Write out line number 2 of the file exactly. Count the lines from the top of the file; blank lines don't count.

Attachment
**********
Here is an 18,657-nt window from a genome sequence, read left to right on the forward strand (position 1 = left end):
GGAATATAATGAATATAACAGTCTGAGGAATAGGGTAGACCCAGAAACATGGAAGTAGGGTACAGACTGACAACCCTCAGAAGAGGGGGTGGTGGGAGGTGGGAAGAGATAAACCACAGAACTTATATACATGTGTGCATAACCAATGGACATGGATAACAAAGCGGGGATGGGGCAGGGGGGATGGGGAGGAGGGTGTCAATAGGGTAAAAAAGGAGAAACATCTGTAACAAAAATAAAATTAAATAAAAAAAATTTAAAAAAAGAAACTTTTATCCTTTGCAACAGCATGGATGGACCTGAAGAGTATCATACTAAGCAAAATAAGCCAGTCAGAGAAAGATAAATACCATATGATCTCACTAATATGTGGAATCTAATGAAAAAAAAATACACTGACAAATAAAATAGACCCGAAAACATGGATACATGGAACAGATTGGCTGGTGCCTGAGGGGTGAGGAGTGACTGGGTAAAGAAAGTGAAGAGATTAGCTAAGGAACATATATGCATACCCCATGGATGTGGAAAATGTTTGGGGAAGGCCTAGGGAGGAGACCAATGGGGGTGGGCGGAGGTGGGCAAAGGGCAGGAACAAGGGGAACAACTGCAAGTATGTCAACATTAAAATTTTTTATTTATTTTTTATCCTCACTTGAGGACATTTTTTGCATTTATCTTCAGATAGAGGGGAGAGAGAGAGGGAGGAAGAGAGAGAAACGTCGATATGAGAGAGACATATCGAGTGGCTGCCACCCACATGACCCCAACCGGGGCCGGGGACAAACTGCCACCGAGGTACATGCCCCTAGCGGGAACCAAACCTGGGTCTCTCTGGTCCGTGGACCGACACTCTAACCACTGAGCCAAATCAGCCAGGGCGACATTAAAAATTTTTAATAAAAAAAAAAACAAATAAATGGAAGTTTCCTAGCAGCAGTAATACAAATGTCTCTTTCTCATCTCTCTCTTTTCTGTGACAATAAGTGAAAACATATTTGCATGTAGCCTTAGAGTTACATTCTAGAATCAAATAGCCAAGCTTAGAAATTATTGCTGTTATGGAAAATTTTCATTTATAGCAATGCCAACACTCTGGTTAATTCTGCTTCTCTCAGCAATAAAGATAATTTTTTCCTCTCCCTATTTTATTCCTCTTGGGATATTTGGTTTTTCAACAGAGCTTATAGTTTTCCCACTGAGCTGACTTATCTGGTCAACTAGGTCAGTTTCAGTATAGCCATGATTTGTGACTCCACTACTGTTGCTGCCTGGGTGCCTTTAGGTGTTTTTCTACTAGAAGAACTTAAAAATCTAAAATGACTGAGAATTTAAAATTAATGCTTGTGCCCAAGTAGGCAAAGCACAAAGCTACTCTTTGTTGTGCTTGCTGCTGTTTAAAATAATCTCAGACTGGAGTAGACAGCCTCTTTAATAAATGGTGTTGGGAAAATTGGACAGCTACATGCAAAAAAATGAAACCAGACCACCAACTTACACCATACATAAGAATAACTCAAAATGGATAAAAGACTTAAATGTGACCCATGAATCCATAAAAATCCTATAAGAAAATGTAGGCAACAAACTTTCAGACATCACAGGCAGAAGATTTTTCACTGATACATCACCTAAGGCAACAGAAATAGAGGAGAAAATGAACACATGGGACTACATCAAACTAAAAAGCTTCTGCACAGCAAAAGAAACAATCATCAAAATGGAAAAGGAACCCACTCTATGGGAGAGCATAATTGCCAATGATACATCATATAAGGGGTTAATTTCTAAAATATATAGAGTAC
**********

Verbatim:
GGAATATAATGAATATAACAGTCTGAGGAATAGGGTAGACCCAGAAACATGGAAGTAGGGTACAGACTGACAACCCTCAGAAGAGGGGGTGGTGGGAGGTGGGAAGAGATAAACCACAGAACTTATATACATGTGTGCATAACCAATGGACATGGATAACAAAGCGGGGATGGGGCAGGGGGGATGGGGAGGAGGGTGTCAATAGGGTAAAAAAGGAGAAACATCTGTAACAAAAATAAAATTAAATAAAAAAAATTTAAAAAAAGAAACTTTTATCCTTTGCAACAGCATGGATGGACCTGAAGAGTATCATACTAAGCAAAATAAGCCAGTCAGAGAAAGATAAATACCATATGATCTCACTAATATGTGGAATCTAATGAAAAAAAAATACACTGACAAATAAAATAGACCCGAAAACATGGATACATGGAACAGATTGGCTGGTGCCTGAGGGGTGAGGAGTGACTGGGTAAAGAAAGTGAAGAGATTAGCTAAGGAACATATATGCATACCCCATGGATGTGGAAAATGTTTGGGGAAGGCCTAGGGAGGAGACCAATGGGGGTGGGCGGAGGTGGGCAAAGGGCAGGAACAAGGGGAACAACTGCAAGTATGTCAACATTAAAATTTTTTATTTATTTTTTATCCTCACTTGAGGACATTTTTTGCATTTATCTTCAGATAGAGGGGAGAGAGAGAGGGAGGAAGAGAGAGAAACGTCGATATGAGAGAGACATATCGAGTGGCTGCCACCCACATGACCCCAACCGGGGCCGGGGACAAACTGCCACCGAGGTACATGCCCCTAGCGGGAACCAAACCTGGGTCTCTCTGGTCCGTGGACCGACACTCTAACCACTGAGCCAAATCAGCCAGGGCGACATTAAAAATTTTTAATAAAAAAAAAAACAAATAAATGGAAGTTTCCTAGCAGCAGTAATACAAATGTCTCTTTCTCATCTCTCTCTTTTCTGTGACAATAAGTGAAAACATATTTGCATGTAGCCTTAGAGTTACATTCTAGAATCAAATAGCCAAGCTTAGAAATTATTGCTGTTATGGAAAATTTTCATTTATAGCAATGCCAACACTCTGGTTAATTCTGCTTCTCTCAGCAATAAAGATAATTTTTTCCTCTCCCTATTTTATTCCTCTTGGGATATTTGGTTTTTCAACAGAGCTTATAGTTTTCCCACTGAGCTGACTTATCTGGTCAACTAGGTCAGTTTCAGTATAGCCATGATTTGTGACTCCACTACTGTTGCTGCCTGGGTGCCTTTAGGTGTTTTTCTACTAGAAGAACTTAAAAATCTAAAATGACTGAGAATTTAAAATTAATGCTTGTGCCCAAGTAGGCAAAGCACAAAGCTACTCTTTGTTGTGCTTGCTGCTGTTTAAAATAATCTCAGACTGGAGTAGACAGCCTCTTTAATAAATGGTGTTGGGAAAATTGGACAGCTACATGCAAAAAAATGAAACCAGACCACCAACTTACACCATACATAAGAATAACTCAAAATGGATAAAAGACTTAAATGTGACCCATGAATCCATAAAAATCCTATAAGAAAATGTAGGCAACAAACTTTCAGACATCACAGGCAGAAGATTTTTCACTGATACATCACCTAAGGCAACAGAAATAGAGGAGAAAATGAACACATGGGACTACATCAAACTAAAAAGCTTCTGCACAGCAAAAGAAACAATCATCAAAATGGAAAAGGAACCCACTCTATGGGAGAGCATAATTGCCAATGATACATCATATAAGGGGTTAATTTCTAAAATATATAGAGTAC